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Canada (161,374)
Anthropology (533)
ANTC67H3 (20)
Chapter 1

Chapter 1 Notes

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Department
Anthropology
Course
ANTC67H3
Professor
Larry Sawchuk
Semester
Summer

Description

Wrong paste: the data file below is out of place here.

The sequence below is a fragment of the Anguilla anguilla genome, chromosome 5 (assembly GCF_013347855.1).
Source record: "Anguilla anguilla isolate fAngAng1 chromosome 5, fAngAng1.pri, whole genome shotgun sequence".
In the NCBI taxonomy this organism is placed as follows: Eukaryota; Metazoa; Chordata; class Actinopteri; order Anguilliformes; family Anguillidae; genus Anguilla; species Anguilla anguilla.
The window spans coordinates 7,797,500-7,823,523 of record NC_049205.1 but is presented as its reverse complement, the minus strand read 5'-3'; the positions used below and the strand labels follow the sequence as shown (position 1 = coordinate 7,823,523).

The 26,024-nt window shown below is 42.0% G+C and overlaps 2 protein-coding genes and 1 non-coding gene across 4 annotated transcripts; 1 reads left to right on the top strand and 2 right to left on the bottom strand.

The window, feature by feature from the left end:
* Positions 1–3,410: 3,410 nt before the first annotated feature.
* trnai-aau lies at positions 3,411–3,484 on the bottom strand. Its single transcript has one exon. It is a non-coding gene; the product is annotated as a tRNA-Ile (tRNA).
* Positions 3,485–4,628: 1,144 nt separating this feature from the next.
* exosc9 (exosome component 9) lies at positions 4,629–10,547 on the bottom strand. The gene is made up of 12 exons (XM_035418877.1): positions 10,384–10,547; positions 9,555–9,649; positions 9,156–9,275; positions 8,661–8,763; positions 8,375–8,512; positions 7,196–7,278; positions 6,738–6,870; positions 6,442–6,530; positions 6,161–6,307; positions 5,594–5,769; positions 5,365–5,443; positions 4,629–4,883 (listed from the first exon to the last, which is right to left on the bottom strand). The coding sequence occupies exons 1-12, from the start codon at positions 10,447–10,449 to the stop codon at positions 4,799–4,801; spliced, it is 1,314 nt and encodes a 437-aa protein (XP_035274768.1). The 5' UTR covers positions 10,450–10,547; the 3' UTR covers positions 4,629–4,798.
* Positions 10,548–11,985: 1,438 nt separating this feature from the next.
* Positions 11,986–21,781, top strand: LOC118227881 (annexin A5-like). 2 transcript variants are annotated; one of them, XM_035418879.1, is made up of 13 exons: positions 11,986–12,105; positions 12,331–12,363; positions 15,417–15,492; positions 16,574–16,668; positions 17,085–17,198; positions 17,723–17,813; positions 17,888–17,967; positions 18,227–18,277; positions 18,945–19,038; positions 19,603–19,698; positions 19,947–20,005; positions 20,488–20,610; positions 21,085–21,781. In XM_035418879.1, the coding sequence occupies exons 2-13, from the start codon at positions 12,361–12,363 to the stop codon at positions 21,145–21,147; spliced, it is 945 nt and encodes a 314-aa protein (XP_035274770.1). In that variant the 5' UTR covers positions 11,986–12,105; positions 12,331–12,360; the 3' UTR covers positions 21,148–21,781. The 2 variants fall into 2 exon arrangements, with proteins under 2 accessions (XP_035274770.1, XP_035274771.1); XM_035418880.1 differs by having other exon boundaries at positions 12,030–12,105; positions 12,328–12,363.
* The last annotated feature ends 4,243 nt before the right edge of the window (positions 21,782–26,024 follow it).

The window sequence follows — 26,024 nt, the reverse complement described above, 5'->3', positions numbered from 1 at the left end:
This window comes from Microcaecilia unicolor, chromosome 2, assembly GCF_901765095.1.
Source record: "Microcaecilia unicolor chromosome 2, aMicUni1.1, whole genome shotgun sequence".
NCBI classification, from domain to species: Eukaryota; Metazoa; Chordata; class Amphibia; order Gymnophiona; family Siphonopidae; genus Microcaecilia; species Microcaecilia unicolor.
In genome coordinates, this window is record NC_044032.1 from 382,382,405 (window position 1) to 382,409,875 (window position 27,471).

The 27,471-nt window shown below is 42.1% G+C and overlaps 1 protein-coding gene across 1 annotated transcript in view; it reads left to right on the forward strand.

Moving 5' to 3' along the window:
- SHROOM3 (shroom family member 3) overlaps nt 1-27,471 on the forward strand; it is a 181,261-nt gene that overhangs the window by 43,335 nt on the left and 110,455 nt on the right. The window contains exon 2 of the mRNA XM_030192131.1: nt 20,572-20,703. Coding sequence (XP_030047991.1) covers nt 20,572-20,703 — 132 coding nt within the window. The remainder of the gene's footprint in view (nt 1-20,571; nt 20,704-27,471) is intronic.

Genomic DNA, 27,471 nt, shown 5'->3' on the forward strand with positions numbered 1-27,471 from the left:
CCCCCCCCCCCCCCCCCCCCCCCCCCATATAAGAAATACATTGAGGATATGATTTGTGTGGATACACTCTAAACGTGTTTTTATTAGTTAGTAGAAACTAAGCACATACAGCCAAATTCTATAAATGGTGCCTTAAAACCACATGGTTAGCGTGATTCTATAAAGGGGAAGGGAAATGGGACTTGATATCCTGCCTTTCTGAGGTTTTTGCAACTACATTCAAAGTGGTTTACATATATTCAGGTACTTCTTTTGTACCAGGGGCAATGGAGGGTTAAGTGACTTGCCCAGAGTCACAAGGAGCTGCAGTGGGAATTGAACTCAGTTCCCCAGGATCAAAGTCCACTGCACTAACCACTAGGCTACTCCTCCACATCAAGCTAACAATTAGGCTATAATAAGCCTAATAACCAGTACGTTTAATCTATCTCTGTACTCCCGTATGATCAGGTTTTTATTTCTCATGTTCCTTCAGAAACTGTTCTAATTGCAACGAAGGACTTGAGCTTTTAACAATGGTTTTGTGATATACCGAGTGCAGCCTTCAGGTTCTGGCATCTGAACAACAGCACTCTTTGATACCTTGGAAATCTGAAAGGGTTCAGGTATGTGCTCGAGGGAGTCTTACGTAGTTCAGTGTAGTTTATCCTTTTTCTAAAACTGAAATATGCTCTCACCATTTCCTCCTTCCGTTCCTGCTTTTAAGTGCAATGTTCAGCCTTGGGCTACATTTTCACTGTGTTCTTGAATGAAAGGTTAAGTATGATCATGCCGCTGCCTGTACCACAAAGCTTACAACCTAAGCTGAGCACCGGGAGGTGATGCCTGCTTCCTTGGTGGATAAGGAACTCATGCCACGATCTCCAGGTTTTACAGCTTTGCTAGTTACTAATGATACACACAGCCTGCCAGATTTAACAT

ANTC67: Midterm Notes Chapter 1: What is Epidemiology? ]K]}o}2}]2]LZ}K,]} Z[}Z]}LK}ZLZ2}ZL]}LKLo }Z]LoL Z} rence of disease. Epidemiology in its modern form is a relatively new discipline and uses quantitative methods to study diseases in human populations to inform prevention and control efforts. Box 1.1 Early Epidemiological Observation John Snow located the home of each person who died from cholera in London during 1848-49 and 1853-54, and noted an apparent association between the source of drinking water and the deaths. He compared cholera deaths in districts with different water supplies and showed that both the number of deaths and the rate of deaths were higher among people supplied water by the Southwark Company. Snow constructed a theory about the communication of infectious diseases and suggested that cholera was spread by contaminated water. He was able to encourage improvements in the water supply long before the discovery of the organism responsible for cholera. Outbreaks of cholera are still frequent among poor populations. Definition, Scope, and Uses of Epidemiology ]K]}o}2Z]L>Z]Z^ZZ}Z]Z]]}ns and determinants of health-related states or events in specified populations, and the application of this study to the prevention and control of health problems. A focus of an epidemiological study is the population defined in geographical or other terms. A common population used in epidemiology is one selected from a specific area or country at a specific time. This forms the base for defining subgroups with respects to sex, age or ethnicity. Epidemiological analyses must take into account that the structures of populations vary between geographical areas and time periods. Epidemiology and Public Health Public health, broadly speaking, refers to collective actions to improve population health. Although some diseases are caused solely by genetic factors, most result from an interaction between genetic and environmental factors. Diabetes for example, has both genetic and environmental components. We define environment broadly to include any biological, chemical, physical, psychological, economic or cultural factors that can affect health. Epidemiology is also concerned with the course and outcome (natural history) of diseases in individual and groups. Knowledge of the disease burden in populations is essential for health authorities, who seek to use limited resources to the best possible effect by identifying priority health programmes for prevention and care. Applying epidemiological principles and methods to problems encountered in the practice of medicine has led to the development of clinical epidemiology. Similarly, epidemiology has expanded into other fields such as pharmacoepidemiology, molecular epidemiology, and genetic epidemiology. Box 1.3 Molecular and Genetic Epidemiology Molecular epidemiology measures exposure to specific substances and early biological response, by: o Evaluating host characteristics mediating response to external agents, and o Using biochemical markers of a specific effect to refine disease categories. Genetic epidemiology deals with the etiology, distribution, and control of disease in groups of relatives, and with inherited causes of disease in populations. Genetic epidemiological research in family or population studies aims to establish: o A genetic component to the disorder, o The relative size of that genetic effect in relation to other sources of variation in disease risk, and o The responsible gene(s) Public health genetics include: o Population screening programs, o Organizing and evaluating services for patients with genetic disorders, and o The impact of genetics on medical practice. www.notesolution.com
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